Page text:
W = Games/2 + IP – IB
It does not work for teams with an imbalance of home and away games like in the strike year of 1994, since the real difference uses home wins and road losses. Innings batted can be calculated easily if team left on base is known. LOB has been kept since 1920, although in the early years the official figures had a lot of errors. Retrosheet’s box score project, headed by Tom Ruane, now has accurate LOB calculated from team data back to 1906. Innings batted is equal to plate appearances minus runs minus left on base, all divided by three.
IB = (PA – R – LOB)/3
Thus you can estimate innings batted when LOB is not available by taking innings pitched minus one half of wins minus losses. The only unknown variable is the number of outs in games won or lost in the bottom of the last inning. Innings batted per game has a standard deviation of about one percent, which would be 14 innings per year, equivalent to about 7 runs.
But getting back to OPS. Soon after SABR was founded in 1971, Dick Cramer suggested a statistical analysis committee and I became the chairman. Dick recently published his autobiography titled When Big Data Was Small, which covered his work in baseball and science as well as his personal life. In it he mentions a paper written by his friend Paul Bamberg in 1959 for a science project. Unfortunately, Paul was ahead of his time and did not have help from people like Bob Davids, Bill James, John Thorn, or Gary Gillette to spread the word, so his work languished in obscurity until being included in Dick’s book in 2019. Others may have had the same problem of finding an outlet for their work. I was doing range factors in the 1960s and almost got an article on batting and pitching in The Sporting News in 1969, but they chickened out because they thought it was too complicated. George Lindsay published in Operations Research, but not many people noticed. Earnshaw Cook had to put out his own book and was then helped by Frank Deford, who noticed it and did a nice article in Sports Illustrated. Bill James also was aided when Dan Okrent did a piece there about his work.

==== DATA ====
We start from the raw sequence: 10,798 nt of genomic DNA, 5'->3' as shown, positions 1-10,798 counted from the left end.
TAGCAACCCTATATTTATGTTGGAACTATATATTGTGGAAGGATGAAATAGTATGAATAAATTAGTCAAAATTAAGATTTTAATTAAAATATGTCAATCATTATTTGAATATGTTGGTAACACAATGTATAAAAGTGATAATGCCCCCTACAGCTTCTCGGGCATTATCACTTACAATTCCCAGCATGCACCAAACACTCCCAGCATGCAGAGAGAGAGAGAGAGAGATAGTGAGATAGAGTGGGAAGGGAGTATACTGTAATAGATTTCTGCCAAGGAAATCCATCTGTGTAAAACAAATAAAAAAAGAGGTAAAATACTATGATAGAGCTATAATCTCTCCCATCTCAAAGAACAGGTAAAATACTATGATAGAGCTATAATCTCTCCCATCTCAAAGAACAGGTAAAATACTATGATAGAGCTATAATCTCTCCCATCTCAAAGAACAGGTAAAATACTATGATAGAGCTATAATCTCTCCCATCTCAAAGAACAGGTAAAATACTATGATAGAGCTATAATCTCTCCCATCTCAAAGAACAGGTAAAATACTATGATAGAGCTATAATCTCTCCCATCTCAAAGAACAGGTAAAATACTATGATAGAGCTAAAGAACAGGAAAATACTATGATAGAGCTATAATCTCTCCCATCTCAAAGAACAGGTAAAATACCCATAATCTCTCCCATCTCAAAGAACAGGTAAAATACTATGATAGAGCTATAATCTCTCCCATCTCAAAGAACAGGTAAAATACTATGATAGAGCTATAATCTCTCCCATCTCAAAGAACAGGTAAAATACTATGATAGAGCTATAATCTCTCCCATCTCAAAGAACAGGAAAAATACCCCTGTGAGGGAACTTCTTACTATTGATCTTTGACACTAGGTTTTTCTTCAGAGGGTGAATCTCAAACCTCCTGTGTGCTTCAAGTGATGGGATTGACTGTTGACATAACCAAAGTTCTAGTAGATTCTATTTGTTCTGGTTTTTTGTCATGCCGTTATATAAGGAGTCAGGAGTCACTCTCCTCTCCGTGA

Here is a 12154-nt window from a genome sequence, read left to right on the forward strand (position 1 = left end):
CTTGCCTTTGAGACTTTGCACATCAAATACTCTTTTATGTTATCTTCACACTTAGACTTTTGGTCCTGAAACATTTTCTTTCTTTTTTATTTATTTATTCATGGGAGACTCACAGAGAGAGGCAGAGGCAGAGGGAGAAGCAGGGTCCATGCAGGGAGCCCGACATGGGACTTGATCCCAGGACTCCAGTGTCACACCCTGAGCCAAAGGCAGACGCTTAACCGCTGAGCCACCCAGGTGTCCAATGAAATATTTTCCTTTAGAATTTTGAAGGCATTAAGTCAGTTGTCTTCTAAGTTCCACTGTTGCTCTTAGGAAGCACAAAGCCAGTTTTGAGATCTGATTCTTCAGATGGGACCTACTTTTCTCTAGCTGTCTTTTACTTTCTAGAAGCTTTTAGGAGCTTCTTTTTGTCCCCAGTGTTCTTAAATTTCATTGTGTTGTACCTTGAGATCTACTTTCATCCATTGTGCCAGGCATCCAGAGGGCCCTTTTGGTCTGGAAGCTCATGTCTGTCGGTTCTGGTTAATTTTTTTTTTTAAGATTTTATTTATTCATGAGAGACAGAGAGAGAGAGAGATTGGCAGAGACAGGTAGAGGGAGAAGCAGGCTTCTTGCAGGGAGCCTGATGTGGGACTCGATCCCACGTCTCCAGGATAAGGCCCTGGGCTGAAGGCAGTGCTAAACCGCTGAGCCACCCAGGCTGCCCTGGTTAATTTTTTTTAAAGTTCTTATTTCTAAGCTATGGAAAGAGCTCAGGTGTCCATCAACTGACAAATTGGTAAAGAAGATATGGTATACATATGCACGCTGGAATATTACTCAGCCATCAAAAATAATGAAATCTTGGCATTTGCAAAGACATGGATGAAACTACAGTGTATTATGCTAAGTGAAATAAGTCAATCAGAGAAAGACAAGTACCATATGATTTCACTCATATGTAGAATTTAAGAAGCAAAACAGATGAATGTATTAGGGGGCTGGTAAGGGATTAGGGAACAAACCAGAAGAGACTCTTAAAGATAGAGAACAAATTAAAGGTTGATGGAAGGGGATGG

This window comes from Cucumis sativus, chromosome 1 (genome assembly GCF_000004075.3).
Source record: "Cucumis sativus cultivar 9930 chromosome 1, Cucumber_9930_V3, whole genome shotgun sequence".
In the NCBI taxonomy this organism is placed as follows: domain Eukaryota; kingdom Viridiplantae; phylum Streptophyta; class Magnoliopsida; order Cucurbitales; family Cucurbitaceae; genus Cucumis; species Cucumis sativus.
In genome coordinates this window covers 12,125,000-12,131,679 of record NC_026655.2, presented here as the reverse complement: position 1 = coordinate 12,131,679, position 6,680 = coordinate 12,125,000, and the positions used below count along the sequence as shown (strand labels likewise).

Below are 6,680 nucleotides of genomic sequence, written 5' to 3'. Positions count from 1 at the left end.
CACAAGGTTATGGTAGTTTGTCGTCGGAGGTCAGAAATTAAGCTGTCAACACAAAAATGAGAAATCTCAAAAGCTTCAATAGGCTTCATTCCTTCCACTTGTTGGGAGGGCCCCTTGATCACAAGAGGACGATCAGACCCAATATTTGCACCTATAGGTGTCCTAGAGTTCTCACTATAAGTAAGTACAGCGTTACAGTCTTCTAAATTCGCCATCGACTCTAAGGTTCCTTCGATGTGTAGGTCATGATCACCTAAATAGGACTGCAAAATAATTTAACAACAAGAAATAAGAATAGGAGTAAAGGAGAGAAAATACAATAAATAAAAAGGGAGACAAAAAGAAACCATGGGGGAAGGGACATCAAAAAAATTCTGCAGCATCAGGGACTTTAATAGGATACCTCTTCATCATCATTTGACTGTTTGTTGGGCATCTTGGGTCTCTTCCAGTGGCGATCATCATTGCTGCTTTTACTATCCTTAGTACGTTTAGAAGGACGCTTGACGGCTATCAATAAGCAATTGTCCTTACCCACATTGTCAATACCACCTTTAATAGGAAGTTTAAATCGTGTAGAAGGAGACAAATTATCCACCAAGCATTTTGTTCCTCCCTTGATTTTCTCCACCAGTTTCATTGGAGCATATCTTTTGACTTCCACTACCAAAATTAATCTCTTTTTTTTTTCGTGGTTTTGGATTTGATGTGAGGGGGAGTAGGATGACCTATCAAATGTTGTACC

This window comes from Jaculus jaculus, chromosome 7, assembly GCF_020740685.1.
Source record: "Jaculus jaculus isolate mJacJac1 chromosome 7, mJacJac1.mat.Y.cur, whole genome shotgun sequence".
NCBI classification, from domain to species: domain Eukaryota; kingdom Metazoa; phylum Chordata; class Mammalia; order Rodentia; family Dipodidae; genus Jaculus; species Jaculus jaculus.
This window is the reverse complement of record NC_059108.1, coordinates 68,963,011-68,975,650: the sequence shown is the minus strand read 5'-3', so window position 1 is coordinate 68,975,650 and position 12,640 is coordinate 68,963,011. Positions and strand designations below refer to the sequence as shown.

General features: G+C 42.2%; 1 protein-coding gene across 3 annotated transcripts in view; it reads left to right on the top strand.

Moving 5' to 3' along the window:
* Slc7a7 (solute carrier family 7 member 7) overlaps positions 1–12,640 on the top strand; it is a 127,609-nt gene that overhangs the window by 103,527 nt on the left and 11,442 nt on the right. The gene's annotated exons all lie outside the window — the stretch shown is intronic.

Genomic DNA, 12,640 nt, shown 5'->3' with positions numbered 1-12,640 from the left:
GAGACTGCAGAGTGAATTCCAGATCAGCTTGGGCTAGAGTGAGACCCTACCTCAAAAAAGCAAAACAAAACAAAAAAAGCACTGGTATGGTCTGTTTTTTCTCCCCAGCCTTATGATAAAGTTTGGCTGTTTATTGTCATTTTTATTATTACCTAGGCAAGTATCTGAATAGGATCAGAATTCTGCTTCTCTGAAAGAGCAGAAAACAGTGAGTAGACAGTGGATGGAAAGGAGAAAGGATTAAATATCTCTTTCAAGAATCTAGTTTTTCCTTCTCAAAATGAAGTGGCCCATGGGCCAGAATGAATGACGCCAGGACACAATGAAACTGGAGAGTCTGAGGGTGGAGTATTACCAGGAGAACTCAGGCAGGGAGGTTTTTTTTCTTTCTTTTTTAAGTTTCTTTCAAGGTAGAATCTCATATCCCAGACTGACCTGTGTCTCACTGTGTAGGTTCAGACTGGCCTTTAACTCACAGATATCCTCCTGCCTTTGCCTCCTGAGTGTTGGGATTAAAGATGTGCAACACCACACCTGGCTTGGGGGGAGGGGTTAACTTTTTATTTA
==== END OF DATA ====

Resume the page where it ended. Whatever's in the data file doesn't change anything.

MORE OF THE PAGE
At the time SABR’s publications concentrated on historical rather than analytical work, and the Statistical Analysis Committee did not yet publish its own bulletin.1 In 1973 Cramer contacted me about research he had done which showed that team runs were proportional to the product of on base percentage and slugging percentage. Dick created a simulation to measure this, entering individual batting data for Babe Ruth and others and calculating how many runs would score. I had reached a similar conclusion with my work with linear weights. I was looking at team runs as a function of their stats. We did a joint article in SABR’s Baseball Research Journal in 1974, coining the term Batter’s Run Average.
On base times slugging (OxS) exaggerates the individual player’s contribution when a team of nine identical players is used in the simulation. When I ran Ruth on the 1920 season, adding him to an average team added .79 runs per game while a team of nine Babes scored 14.11 runs per game—10.12 runs more than average or 1.12 runs per player per game, 44 percent higher, since he had the benefit of other Ruths on the team. Ruth’s on-base was 50% higher than the league and his slugging was double. The normalized formula for OxS is OBA/lg times SLG/lg, where lg is the league average. This would mean 3 times the number of runs. For NOPS (normalized OPS) the formula is OBA/lg plus SLG/lg minus 1, or 2.5, which is about what he had. So by 1978 I had converted to OPS, which has the advantage of being easy to calculate and relates individual performance directly to team wins.
In 1920, Ruth was 110 linear weight runs above average, but he was helped considerably by playing in the Polo Grounds. His OPS at home was an incredible 1.535. Anyone who thinks Ruth and Gehrig were helped by the short right field porch in Yankee Stadium is mistaken. Most players have an OPS at home about 5 percent better than on the road. Ruth’s career figure in Yankee Stadium was only 2 percent higher, while Gehrig was actually 2 percent worse at home.